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Unit Five: International Trade Topic: Absolute and Comparative Advantage.

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1 Unit Five: International Trade Topic: Absolute and Comparative Advantage

2 Learning Goals 1.I will be able to determine absolute and comparative advantage in order to establish terms of trade.

3 Definitions Absolute advantage – producing more with the same amount of resources or producing one output with fewer inputs. Comparative advantage – producing at a lower opportunity cost (giving up less of another good).

4 David Ricardo David Ricardo based his concept of comparative advantage on an extension of Adam Smith’s ideas regarding specialization. According to Ricardo’s theory of comparative advantage, all trading partners will benefit from specializing and trading, even if one of the partners is better at all economic activities.

5 Comparative Advantage Rule Specialization and trade are beneficial if there is a difference in opportunity costs.

6 Comparative Advantage Process 1.Is there a difference in opportunity costs? If yes, then are they increasing, decreasing or constant? If no, STOP! Trade is not advantageous. 2.Is it an input or output problem? Input – are you looking at the number of resources required to produce one unit? Output – are you looking at how many goods you are producing? 3.What are the ratios? Fill in the chart – remember OOO or IOU. 4.Who has the lowest opportunity cost? 5.What are the terms of trade?

7 Output Problem For output problems, opportunity cost goes over when determining ratios (OOO). Computers Opp. Cost of one computer Tomatoes Opp. Cost of one tomato U.S Mex Which country has the absolute advantage in computers? In tomatoes? 2. Which country has the lowest opportunity cost (comparative advantage) in computers? In tomatoes? 3. What are the terms of trade?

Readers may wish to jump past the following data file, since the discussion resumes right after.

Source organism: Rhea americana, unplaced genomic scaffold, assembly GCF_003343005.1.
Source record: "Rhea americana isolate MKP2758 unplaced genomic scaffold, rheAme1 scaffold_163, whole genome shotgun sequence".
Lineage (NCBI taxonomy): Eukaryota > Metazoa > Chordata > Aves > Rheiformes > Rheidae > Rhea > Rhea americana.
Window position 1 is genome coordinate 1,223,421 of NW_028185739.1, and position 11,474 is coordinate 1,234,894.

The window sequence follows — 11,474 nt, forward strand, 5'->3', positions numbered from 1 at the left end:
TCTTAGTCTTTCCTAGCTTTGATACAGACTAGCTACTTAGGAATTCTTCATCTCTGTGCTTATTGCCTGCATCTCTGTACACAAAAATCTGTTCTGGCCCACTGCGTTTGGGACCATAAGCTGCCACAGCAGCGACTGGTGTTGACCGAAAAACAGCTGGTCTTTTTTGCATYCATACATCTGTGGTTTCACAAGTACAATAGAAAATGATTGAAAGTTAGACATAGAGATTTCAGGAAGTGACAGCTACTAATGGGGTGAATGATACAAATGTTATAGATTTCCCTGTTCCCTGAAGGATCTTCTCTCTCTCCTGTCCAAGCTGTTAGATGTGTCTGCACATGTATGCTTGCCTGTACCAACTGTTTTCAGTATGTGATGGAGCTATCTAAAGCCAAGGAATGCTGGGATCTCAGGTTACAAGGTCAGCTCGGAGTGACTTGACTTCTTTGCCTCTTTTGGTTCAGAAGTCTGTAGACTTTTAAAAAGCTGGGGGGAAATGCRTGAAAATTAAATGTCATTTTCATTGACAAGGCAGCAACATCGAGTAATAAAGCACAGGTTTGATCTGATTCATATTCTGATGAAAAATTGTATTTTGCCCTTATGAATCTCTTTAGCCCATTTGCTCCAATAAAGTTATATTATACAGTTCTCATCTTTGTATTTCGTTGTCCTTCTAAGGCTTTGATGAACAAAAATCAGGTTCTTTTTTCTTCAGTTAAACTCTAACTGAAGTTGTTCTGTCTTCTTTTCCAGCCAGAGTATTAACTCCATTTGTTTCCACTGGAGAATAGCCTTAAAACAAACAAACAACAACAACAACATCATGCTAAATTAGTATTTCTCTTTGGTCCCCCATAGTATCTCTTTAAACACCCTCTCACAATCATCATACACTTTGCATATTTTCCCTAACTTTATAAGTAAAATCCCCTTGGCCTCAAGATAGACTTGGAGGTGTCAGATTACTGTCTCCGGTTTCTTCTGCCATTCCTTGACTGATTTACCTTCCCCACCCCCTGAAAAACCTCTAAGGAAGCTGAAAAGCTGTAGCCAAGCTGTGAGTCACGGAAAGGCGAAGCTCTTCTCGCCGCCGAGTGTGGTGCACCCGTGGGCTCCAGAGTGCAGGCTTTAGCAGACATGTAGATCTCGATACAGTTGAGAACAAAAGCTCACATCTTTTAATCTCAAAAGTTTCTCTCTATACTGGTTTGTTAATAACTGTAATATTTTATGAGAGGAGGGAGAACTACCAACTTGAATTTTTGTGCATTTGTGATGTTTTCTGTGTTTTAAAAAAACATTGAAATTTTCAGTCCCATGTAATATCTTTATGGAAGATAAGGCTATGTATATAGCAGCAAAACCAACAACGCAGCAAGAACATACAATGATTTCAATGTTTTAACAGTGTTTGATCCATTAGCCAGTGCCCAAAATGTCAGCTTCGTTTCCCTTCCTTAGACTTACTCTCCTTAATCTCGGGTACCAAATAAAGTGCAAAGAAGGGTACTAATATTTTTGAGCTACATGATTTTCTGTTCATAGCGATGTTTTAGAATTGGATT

8 Output Problem - Answer Computers Opp. Cost of one computer Tomatoes Opp. Cost of one tomato U.S Mex Which country has the absolute advantage in computers? In tomatoes? Both – U.S. 2. Which country has the lowest opportunity cost (comparative advantage) in computers? U.S. In tomatoes? Mexico 3. What are the terms of trade? Between 100 and 400 tomatoes for one computer or between.0025 and.01 computers for one tomato. 5000/50 => 1C = 100T 4000/10 => 1C = 400T 50/5000 => 1T =.01C 10/4000 => 1T =.0025C

9 Input Problem For input problems, opportunity cost goes under when determining ratios (IOU). Labor hrs. per Computer Opp. Cost of one computer Labor hrs. per MP3 player Opp. Cost of one MP3 player U.S.32 Japan31 1. Which country has the absolute advantage in computers? In MP3 players? 2. Which country has the lowest opportunity cost (comparative advantage) in computers? In MP3 players? 3. What are the terms of trade?

10 Input Problem - Answer 1. Which country has the absolute advantage in computers? Neither In MP3 players? Japan 2. Which country has the lowest opportunity cost (comparative advantage) in computers? U.S. In MP3 players? Japan 3. What are the terms of trade? Between 1.5 and 3 MP3 players for one computer or between.33 and.67 computers for one MP3 player. Labor hrs. per Computer Opp. Cost of one computer Labor hrs. per MP3 player Opp. Cost of one MP3 player U.S.32 Japan31 3/2 => 1C = 1.5M 3/1 => 1C = 3M 2/3 => 1M =.67C 1/3 => 1M =.33C


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